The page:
Coronavirus: retail in Spain as lockdown eases

Out-Law Analysis | 22 May 2020 | 5:49 pm | 2 min. read

More retail premises can begin to re-open in Spain as we enter the 'de-escalation' phase of the regulations introduced by the Spanish government in order to combat the coronavirus pandemic.

The government has decided to relax some of these measures over the last few weeks, due to the positive evolution of the pandemic in Spain. This 'de-escalation' is asymmetrical and progressive. Different regions - even different municipalities - can be in different phases of de-escalation, depending on the evolution of the pandemic in their particular territory. De-escalation is divided into three different phases: 1, 2 and 3.

Here, we analyse how retail businesses can behave in each of these phases. Each phase lasts at least one week, but can be extended subject to government decisions. Many other restrictions affecting retail businesses remain in place, such as limitations on freedom of movement, but these are outside the scope of this brief analysis.

Phase 1

Some of the original restrictions have been eased, as follows:

  • retail premises smaller than 400 square metres (sqm) can now open to 30% of their normal capacity. Premises bigger than 400sqm can now open a maximum area of 400sqm to the public. The only exceptions are vehicle concessionaires, premises for the technical inspection of vehicles and plant nurseries, which may open regardless of size but only via prior appointment. Lotteries are also entitled to open;
  • premises must have special hours for customers over 65 years old;
  • premises located in shopping malls may only open where they have independent access to the street;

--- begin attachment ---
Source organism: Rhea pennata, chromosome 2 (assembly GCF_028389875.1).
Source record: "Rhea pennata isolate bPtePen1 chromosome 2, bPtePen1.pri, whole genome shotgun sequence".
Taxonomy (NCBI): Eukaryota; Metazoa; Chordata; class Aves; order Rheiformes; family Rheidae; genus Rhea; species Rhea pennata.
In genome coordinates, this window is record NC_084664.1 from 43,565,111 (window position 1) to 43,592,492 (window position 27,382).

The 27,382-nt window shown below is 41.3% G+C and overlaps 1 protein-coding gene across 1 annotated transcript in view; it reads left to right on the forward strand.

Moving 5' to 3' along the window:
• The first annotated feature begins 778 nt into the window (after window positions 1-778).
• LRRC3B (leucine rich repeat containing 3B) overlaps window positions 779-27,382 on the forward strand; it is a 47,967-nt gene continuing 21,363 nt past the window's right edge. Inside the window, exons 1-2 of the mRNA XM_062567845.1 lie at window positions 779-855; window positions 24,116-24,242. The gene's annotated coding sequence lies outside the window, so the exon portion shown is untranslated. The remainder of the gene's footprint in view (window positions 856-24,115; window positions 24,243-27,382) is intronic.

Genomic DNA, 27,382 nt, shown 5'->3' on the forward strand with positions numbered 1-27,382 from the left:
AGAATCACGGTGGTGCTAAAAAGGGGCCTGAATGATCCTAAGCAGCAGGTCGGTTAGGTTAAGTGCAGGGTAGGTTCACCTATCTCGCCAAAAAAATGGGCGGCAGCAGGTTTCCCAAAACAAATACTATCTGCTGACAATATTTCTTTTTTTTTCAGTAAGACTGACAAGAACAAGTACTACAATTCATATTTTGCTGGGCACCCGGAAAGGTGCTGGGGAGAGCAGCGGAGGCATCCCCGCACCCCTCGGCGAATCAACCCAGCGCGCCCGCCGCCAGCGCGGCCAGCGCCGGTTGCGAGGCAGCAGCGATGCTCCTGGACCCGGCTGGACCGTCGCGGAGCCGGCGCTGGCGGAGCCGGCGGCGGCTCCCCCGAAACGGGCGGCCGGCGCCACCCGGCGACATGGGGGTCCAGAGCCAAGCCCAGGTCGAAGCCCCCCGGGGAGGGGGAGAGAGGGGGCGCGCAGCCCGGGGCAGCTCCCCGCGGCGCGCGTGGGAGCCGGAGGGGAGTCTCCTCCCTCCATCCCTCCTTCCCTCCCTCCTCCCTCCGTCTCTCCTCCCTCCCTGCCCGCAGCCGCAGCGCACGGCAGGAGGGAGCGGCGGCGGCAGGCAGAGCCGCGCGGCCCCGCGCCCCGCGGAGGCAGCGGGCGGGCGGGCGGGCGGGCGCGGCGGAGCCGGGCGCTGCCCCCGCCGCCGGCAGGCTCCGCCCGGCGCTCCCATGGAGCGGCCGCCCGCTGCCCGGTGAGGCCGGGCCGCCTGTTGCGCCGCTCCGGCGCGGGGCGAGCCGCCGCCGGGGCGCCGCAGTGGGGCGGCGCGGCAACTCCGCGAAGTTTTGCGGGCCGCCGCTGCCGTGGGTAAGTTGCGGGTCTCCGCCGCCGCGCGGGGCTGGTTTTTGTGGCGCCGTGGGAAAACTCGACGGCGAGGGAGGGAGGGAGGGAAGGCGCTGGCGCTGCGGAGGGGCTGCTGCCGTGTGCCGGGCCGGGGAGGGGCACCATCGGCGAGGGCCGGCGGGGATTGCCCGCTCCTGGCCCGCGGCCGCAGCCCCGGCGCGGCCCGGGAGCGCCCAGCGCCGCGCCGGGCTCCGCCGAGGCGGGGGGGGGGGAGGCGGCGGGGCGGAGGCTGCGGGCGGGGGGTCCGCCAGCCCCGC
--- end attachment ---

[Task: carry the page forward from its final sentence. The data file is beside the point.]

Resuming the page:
• city councils may authorise open-air markets, limited to 25% of the normal selling points and 30% of their maximum capacity;
  • a minimum interpersonal security distance between customers of one metre, where there are protection barriers, and two metres, if there are no protection barriers, must be maintained at all times. Otherwise, only one customer at a time will be permitted to enter the premises;
  • discounts are allowed, but measures must be implemented in order to guarantee the interpersonal distance;
  • hydroalcoholic gel sanitation and masks must be provided for all workers where a two metre interpersonal distance cannot be guaranteed;
  • customers are not permitted to use bathrooms on the premises or test any products.

Phase 2

There are significant changes for retail in this phase, including:

  • all retail premises, including shopping malls, may now open, limited to 40% of their normal capacity. Common areas will be limited to 30% of their normal capacity and recreational, resting and children's areas will not be entitled to open;
  • premises must have special hours for customers over 65 years old;
  • city councils may authorize open air markets, limited to one third of normal selling points.

Phase 3

No part of Spain has yet reached Phase 3. The following will be the main changes affecting retail at this phase:

  • capacity limits will be increased to 50% from 40%;
  • recreational areas in malls will be entitled to open.

We expect that different restrictions will be introduced once these four initial phases have expired. However, the government has not yet announced these restrictions.

Any of the above restrictions may change in response to technical or political decisions.

Co-written by Luis Suárez de Lezo of Pinsent Masons, the law firm behind Out-Law.